EU rejects Austria’s ‘asylum islands’ suggestion

The EU has rejected a controversial suggestion from Austria’s foreign minister that asylum seekers should be kept on islands rather than be allowed direct access to the continent.

EU rejects Austria's 'asylum islands' suggestion
Dragan Tatic/

Foreign Minister Sebastian Kurz had suggested that Europe follows the “Australian example” of turning back asylum seekers and migrants who arrive there by boat, to discourage migrants from setting out on the often perilous journey to Europe.

The idea was widely criticised by other Austrian politicians and now the European Commission has also rejected the idea.

The Australian approach to refugees is “not a model for us”, a spokesperson for the EU Commission said on Monday, according to DerStandard newspaper.

Kurz, from the conservative ÖVP party also came under fire from politicians in Austria, including the governor of Burgenland Hans Niessl, from the Social Democrats (SPÖ), who said the Foreign Minister was trying to distract people from “his own inaction”.

Sonja Wehsely (SPÖ) who leads Health and Social Affairs in Vienna, has also said: “I don’t know what is worse: whether Kurz knows of what he is speaking about here, or not.”

NGO’s who work with refugees are also severely critical of the suggestion with the spokesperson for SOS Mitmensch describing the suggestion as an “un-costed, inhumane and deeply cynical plan” on Facebook.

Kurz has since defended his comments in an interview with the ORF, saying that the suggestion is not 'inhumane'.

‘Consequences’ for uncooperative EU countries

In a statement released on Tuesday the EU Commission said that migration is now the top of their foreign policy agenda.

The paper unveiled by the Commission proposed financial incentives for other countries to encourage them to stop migrants and asylum seekers from travelling into Europe.

They also suggested creating an €8 billion fund for countries in northern Africa as well as relaxing visa requirements and trade policies between the EU and countries in that region to provide mgirants with a legal avenue to Europe.

The Commission has also said that any EU country that doesn’t cooperate when it comes to EU policy on asylum and migration will face “consequences”.



‘Discrimination’: Austria’s benefit cuts for immigrants ‘go against free movement’

Benefit cuts imposed by Austria on immigrants whose children live in their country of origin contradict EU law becasue they constitute "discrimination on the ground of nationality", a legal adviser at the bloc's top court said on Thursday.

A picture of the sign and logo of the Court of Justice of the European Union in Luxembourg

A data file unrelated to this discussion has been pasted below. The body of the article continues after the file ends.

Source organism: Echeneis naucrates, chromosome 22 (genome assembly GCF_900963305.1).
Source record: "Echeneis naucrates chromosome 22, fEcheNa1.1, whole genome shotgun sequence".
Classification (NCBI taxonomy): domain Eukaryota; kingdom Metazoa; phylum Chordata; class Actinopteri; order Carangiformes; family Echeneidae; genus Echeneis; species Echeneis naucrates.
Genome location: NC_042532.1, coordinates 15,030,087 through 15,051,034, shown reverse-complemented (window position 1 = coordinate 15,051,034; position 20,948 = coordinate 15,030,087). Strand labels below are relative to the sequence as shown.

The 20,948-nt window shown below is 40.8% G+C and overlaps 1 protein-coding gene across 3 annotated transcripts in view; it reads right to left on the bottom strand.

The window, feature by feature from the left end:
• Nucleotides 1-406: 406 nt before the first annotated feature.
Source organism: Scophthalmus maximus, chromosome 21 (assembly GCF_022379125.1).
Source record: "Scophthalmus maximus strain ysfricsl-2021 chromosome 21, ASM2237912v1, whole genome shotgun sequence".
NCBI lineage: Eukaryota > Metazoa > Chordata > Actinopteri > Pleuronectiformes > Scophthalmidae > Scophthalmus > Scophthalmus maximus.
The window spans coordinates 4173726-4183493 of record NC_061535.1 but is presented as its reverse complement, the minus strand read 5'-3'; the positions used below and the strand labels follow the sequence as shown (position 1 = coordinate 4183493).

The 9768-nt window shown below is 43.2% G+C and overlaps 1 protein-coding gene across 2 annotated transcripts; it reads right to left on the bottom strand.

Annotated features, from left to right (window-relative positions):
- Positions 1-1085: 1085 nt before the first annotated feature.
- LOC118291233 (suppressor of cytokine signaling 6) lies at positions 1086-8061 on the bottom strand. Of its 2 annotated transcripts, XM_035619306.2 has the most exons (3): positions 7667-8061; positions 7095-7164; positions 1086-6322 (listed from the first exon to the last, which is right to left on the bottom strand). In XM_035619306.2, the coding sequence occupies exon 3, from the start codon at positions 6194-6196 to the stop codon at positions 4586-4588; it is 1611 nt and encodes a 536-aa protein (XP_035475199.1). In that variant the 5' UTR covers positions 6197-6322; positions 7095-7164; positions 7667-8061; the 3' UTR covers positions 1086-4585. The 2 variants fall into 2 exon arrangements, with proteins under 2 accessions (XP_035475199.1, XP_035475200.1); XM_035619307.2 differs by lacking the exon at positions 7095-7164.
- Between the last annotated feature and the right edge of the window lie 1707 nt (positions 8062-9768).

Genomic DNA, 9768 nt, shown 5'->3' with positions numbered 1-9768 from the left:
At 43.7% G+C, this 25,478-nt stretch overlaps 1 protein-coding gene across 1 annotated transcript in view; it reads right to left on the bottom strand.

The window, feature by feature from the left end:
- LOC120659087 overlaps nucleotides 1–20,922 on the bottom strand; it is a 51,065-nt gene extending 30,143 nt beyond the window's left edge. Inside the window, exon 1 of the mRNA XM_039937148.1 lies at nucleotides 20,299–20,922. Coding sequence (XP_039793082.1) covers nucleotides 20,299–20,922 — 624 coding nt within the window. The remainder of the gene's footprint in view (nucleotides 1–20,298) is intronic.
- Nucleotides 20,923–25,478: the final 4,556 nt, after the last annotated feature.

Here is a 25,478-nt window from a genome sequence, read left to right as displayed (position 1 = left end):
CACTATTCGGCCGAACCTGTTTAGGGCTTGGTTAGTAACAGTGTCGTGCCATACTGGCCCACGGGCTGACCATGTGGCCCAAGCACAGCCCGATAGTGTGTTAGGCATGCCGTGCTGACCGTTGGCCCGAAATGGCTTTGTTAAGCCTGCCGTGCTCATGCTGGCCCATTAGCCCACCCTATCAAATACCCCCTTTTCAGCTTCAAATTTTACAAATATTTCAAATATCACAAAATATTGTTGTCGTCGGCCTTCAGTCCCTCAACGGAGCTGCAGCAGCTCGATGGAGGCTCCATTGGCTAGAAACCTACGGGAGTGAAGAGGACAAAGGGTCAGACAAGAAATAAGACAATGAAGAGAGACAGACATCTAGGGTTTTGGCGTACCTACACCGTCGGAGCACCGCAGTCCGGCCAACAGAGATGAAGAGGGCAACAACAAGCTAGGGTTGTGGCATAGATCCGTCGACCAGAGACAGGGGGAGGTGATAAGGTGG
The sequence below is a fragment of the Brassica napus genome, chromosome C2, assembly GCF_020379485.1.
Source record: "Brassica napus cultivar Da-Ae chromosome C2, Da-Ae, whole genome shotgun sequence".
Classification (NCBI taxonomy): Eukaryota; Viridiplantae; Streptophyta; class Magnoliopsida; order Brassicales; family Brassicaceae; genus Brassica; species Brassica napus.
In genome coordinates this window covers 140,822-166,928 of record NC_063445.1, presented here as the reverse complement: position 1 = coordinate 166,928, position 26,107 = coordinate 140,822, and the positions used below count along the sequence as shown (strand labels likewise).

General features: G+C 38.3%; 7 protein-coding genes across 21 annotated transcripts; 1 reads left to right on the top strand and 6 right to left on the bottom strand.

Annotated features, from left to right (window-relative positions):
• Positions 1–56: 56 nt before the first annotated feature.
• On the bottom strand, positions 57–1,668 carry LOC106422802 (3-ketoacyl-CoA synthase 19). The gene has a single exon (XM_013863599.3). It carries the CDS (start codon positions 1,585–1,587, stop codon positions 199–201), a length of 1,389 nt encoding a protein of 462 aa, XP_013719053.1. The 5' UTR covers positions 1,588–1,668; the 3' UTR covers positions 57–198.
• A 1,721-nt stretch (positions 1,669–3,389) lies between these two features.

A picture of the sign and logo of the Court of Justice of the European Union in Luxembourg on January 13, 2020. (Photo by JOHN THYS / AFP)

The opinion is the latest legal hitch to befall a series of measures — imposed by a previous government that included the far-right — which sought to restrict benefit payments to foreigners.

Richard de la Tour, advocate general of the Court of Justice of the European Union (CJEU), said the cuts to child benefits constituted “an infringement of the right of free movement conferred on EU citizens”.

The specific case relates to reforms that came into effect in 2019 which indexed child benefits according to where the recipient’s children live.

This meant reduced payments for tens of thousands of eastern Europeans who work in Austria — notably in the care sector — but whose children remain in their countries of origin.

The advocate general’s advice is not binding on the court but it is seen as influential.

De la Tour found that the cuts were “indirect discrimination on the ground of nationality which is permissible only if it is objectively justified”, and that Austria had failed to do so.

They contravened the principle that “if a migrant worker pays social contributions and taxes in a member state, he or she must be able to benefit from the same allowances as nationals of that state”, he added.

In 2020 the European Commission, supported by six eastern member states, brought an action before the CJEU claiming Austria was “failing to fulfil its obligations”.

Former Austrian Chancellor Sebastian Kurz had said he hoped the cuts would save 114 million euros ($130 million) a year but in 2019 they recouped 62 million euros.

The former coalition also introduced benefit cuts for immigrants who failed to reach a certain level of German, but those measures were subsequently overturned by the Austrian courts.

The government that introduced in the cuts was brought down in a corruption scandal in May 2019.

It included the centre-right Austrian People’s Party (OeVP), which is still the senior partner in the current government.

However their current coalition partners, the Greens, opposed the benefit cuts at the time.